Housing Authority Fatherhood Initiative Seeks to Strengthen Families

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The bell rings when the door opens at Jimmy’s Barber and Style Shop in east Birmingham. Clippers and razors are humming on one side of the room. On the other side, men sit and listen to Rev. James Mason giving his testimony.

Mason is part of the Birmingham Housing Authority’s Fatherhood Initiative, a program designed to empower fathers to help build strong families. Housing Authority Executive Director Michael Lundy says this kind of testimony helps men feel at ease talking about the issues men and fathers face.

“I think it created a sense of safe haven,” he says, “a space where we can have a real conversation.”

In Alabama, 72 percent of poor children are living in single-parent homes, and a majority of the kids don’t see their fathers regularly, according to the National Center for Children in Poverty. The housing authority wants to have an impact on fathers, their families, and the communities where they live.

In 2011, the U.S. Department of Housing and Urban Development asked the nation’s public housing communities to work on unifying and strengthening fathers. Galvin Billups, head of Resident Services for the housing authority, takes that task seriously. He looks at unique factors that impact families — social, economic, and housing.

“Sometimes, families don’t make as much money and these issues of families not being together provides a broader issue,” he says.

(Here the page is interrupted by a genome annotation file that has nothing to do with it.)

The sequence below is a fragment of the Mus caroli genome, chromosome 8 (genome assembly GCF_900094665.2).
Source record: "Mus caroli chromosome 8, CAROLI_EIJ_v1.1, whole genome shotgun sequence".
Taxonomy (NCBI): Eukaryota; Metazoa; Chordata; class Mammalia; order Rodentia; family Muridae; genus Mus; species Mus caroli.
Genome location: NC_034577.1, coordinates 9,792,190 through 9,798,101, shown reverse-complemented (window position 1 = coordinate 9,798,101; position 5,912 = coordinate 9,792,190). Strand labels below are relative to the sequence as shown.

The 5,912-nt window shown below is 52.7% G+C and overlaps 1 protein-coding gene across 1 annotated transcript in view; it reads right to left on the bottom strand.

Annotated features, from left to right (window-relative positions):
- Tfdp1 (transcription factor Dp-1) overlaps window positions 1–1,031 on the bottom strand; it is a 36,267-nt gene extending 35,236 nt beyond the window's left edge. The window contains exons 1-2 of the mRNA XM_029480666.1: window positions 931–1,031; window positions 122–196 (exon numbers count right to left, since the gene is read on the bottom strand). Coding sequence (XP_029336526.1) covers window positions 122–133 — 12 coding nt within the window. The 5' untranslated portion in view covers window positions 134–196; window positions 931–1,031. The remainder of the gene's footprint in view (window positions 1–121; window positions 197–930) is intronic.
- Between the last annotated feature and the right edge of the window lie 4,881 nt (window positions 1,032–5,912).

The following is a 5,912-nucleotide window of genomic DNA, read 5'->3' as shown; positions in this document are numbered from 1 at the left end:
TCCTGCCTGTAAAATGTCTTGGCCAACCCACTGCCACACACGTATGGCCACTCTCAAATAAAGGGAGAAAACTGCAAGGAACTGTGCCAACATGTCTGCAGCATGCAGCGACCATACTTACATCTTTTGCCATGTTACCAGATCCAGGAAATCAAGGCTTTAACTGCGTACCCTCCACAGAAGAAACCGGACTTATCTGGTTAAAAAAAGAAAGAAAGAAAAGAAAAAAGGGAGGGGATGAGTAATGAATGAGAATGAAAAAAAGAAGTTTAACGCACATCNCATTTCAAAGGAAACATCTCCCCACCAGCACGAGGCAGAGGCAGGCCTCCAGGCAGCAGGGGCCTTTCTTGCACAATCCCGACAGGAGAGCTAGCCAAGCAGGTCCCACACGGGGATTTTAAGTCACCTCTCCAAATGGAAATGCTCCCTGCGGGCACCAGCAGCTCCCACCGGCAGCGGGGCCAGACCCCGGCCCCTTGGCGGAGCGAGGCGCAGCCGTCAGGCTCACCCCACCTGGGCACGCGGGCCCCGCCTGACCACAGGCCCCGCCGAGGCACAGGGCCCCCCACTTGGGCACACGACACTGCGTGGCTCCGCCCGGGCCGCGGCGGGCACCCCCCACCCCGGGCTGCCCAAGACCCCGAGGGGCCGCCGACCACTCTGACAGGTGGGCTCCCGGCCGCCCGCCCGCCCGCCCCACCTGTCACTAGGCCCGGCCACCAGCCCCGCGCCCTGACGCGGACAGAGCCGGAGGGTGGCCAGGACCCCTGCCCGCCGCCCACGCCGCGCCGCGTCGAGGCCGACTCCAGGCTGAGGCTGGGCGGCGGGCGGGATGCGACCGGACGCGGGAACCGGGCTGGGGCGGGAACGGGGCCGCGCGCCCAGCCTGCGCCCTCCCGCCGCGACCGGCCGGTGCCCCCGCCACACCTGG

In addition to the barber shop talks, The Birmingham Fatherhood Initiative this year includes midnight basketball, a job fair, and a luncheon. Among the first to arrive at a fatherhood luncheon in their community is Hamidullah Rahmaan and his brother Hasan Rahmaan. The men have coached sports in the Kingston community for years.

“I think more men should take more responsibility in leading your family,” Hamidullah Rahmaan says. “Because that is a problem we have as a people.”

Hamidullah and his brother Hasan, as fathers and coaches, share their wisdom with their players just as they would their own children. Hasan says the players they coached 50 years ago still abide by what they learned as children — discipline, respect, and sportsmanship.

Birmingham Housing officials say between midnight basketball, barbershop talks, and luncheons, the program is growing. Several hundred men participated this year with the goal of enhancing the quality of life for them and their communities.